Tin Angel

I love Little Annie’s voice. It’s a time-stretched instrument; a voice wracked with melancholy, a voice you’ll find singing alone in a bomb-blasted, ex-colonial hotel at the outer edges of the Empire. The press release puts her way down in the mix, as if she’s on there in the same way she was on Coil’s Love’s Secret Domain, but this is misleading. This album isn’t hers but it is hers. Larsen are creeping around, Baby Dee is tinkling pianos, but this is her party and the other players are simply gracious (sometimes too gracious) hosts. She’s all over this album. It’s hers.

Throughout the album, even in the instrumental sections, Larsen seem hesitant, as if their music is meticulously designed not to infringe on Annie’s voice. They see that abandoned, bomb-shell of a hotel too, they see her alone at

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The Cesarians (live at The Lexington)

The Lexington, London 22 June 2011

What can be said about The Cesarians that hasn’t already been described, outlined, put into the public sphere? That Charlie Finke is one of the great cavorting besuited frontmen of the century? That Justine Armatage arranges tunes to set the heart pounding and the pulses racing while being cool and intellectual too? That the ever-evolving band can multitask like no-one’s business, swapping instruments from French horn to violin to glockenspiel as the moment demands? That they are, quite simply, one of – perhaps the – premier whatever it is that make The Cesarians unique among performers, artistes, bands (etc) – treading the boards in London and beyond today?

Jan NobleThe answers come in black and white grains, in full-band swells, in percussive strikes and poetic interludes from Jan Noble; from

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Gagarin – Biophilia


Gagarin’s sole member Graham ‘Dids’ Dowdall, has played with various cult and avant-garde and electronic musicians over the years including Nico, John Cale and Suns of Arqa. This polymath of musical activity may go some way to explaining the patch-bay electronica of Biophilia as it majestically slides through 11 tracks of uneasy ambience. At times it’s hardened-edge electronics seems to have more in common with Ben Frost’s 2009 By the Throat album than anything from more formal arts background. But this would do the album an extreme injustice as there is a greater depth here than maybe it first seems.

“Pripyat” opens the album, a dark doomy ride into what sounds like untreated synthesizer sounds that clarity bleeds through the speakers at you and is kept in place by staccato 80s drum machine sound. “3KA-3” is a lilting piece that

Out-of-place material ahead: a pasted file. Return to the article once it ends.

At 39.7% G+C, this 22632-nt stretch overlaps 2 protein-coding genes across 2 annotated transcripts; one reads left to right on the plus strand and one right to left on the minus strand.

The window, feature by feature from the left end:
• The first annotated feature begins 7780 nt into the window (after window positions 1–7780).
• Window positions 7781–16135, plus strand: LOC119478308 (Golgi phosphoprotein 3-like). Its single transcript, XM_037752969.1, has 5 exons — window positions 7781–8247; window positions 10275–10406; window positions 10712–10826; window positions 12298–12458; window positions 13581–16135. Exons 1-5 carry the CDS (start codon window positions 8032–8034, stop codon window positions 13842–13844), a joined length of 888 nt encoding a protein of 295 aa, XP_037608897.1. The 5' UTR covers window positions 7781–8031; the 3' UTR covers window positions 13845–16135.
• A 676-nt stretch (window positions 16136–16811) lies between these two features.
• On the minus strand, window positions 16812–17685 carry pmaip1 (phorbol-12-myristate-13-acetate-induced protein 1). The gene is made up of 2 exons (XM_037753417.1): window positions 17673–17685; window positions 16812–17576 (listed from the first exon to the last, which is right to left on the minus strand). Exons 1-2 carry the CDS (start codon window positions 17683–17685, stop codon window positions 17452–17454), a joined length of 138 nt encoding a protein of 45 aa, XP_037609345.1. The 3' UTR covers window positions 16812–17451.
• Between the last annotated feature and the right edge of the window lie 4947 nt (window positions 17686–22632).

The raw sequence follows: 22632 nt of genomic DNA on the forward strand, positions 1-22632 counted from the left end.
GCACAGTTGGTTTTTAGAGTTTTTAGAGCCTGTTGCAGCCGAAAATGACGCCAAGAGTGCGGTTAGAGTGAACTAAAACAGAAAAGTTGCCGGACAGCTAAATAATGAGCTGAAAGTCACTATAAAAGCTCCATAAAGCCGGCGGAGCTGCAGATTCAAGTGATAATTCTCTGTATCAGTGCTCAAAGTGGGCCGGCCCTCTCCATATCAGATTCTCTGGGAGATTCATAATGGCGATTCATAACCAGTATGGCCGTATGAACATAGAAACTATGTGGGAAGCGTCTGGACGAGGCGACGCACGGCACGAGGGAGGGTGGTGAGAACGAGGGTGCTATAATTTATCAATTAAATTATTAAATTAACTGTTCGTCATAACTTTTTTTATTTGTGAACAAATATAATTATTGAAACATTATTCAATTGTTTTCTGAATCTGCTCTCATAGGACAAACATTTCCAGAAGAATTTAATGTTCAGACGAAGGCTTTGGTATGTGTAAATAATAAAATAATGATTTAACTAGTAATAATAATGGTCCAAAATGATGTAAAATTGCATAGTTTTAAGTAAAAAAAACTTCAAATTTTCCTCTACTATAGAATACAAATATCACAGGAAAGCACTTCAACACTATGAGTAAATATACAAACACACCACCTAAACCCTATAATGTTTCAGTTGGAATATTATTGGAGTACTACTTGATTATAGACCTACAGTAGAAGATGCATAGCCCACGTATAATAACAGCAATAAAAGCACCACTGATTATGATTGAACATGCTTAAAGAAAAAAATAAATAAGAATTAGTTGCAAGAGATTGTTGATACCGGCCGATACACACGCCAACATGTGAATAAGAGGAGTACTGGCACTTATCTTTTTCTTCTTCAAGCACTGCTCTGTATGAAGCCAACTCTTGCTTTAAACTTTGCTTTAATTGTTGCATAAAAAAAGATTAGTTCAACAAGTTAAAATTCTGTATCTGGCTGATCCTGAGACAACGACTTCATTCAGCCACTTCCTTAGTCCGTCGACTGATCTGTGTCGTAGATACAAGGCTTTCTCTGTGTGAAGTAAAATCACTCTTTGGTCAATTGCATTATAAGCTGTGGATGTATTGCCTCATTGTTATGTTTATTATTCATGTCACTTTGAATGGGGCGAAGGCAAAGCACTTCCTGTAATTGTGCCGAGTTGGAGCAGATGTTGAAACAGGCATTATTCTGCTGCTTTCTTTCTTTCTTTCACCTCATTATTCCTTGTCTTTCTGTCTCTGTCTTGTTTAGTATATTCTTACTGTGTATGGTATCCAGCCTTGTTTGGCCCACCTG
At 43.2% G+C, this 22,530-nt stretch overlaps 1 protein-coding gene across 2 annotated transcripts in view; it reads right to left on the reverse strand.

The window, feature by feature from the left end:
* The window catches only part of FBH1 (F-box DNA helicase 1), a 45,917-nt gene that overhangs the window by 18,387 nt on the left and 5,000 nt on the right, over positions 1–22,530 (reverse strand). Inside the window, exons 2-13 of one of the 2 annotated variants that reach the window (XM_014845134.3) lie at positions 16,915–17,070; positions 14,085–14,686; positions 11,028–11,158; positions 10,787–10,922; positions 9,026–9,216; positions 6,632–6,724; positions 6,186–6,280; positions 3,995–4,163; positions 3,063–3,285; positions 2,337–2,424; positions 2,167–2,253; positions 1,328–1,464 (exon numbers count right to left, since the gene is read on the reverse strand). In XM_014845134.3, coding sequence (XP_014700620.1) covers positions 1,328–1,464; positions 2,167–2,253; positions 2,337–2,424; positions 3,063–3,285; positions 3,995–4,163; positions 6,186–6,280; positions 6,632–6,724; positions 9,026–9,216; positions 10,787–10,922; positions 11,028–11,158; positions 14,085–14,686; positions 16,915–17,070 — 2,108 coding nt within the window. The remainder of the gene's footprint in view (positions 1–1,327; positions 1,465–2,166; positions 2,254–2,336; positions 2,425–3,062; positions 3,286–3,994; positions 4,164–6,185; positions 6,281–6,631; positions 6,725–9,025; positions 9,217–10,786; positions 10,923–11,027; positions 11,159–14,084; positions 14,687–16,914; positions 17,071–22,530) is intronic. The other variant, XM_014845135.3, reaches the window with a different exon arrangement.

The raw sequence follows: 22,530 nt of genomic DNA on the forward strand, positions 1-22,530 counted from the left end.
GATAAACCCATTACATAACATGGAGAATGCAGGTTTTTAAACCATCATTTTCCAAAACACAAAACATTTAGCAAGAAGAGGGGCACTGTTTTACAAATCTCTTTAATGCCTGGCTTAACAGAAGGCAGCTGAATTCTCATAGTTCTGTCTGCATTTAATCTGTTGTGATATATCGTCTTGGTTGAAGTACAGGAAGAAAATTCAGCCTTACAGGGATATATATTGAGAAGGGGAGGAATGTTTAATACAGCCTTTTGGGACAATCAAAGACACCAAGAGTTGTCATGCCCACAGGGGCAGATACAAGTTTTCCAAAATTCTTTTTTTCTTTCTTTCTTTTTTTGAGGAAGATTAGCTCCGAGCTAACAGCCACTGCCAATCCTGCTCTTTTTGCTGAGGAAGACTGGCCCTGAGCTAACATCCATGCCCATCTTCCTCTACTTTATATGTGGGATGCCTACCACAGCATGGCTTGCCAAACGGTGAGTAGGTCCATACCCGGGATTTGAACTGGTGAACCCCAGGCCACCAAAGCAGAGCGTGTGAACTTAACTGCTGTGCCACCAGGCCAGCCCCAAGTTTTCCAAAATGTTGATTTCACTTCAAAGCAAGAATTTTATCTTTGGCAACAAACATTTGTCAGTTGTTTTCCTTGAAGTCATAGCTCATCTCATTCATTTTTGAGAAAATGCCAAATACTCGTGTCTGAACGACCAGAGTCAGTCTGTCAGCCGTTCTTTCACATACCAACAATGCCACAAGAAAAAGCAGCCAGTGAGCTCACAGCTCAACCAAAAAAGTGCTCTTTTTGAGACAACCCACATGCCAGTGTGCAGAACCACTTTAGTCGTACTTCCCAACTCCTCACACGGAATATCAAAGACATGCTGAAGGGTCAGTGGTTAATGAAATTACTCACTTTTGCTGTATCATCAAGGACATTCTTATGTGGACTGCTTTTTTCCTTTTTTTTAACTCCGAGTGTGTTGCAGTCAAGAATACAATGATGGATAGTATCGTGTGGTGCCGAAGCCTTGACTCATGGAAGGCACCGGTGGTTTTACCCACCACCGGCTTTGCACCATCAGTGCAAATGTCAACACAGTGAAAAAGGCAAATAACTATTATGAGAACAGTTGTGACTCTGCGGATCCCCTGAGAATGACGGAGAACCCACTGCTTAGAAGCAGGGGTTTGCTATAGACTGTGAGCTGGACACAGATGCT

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USX – The Valley Path


The Valley Path is a spiralling one track mini-album that last just under 40 minutes (that would have been a full length album in the old vinyl days). The track opens with doom laden three note riff with sad sounding vocals that put it more in the vein of Boris and Om as it sludges its way to a wonderful psychedelic guitar solo that sonically uplifts the piece. Underlying string sounds begin to lift it from the dirge so that begins to blaze at nodal points and begins its forward momentum and the vocal becomes more powerful and almost angry.

Ten minutes in and the track breaks down into a dessert blues sound that is part of the USX style. Whirling synth and echoed guitar open up the sonic vistas to feel like they represent azure skies and drifting tumbleweed across

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Pikacyu★Makoto – OM Sweet Home: We Are Shining Stars From Darkside

Riot Season

I’m in a marquee, somewhere in the midst of pre-Empire, pre fucking ‘Glasto’ Glastonbury. An odd hour. Somewhere just behind me, people are bartering over the price of admission to the Healing Pyramid: “Nah, mate; three quid each.” “Each? But it’s the same energy, isn’t it?” “If only it were, my son, if only it were (shakes head sadly)… you should see what the Orgone Accumulator guy’s charging…” There’s some variation of what might be a Hawkwind offshoot on stage (perhaps Nik Turner’s Fantastic Allstars, perhaps not) and they’re absolutely killing it. Sounds are being seared into brains, guitars and synths and even the goddamn saxophones are making the air swim. You’ve seen lots of bands attempt to wig out but these guys are doing it beautifully. The crowd are loaded with cheap pharmaceutical skullcaps, with mysterious packets of distilled

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Moebius – Ding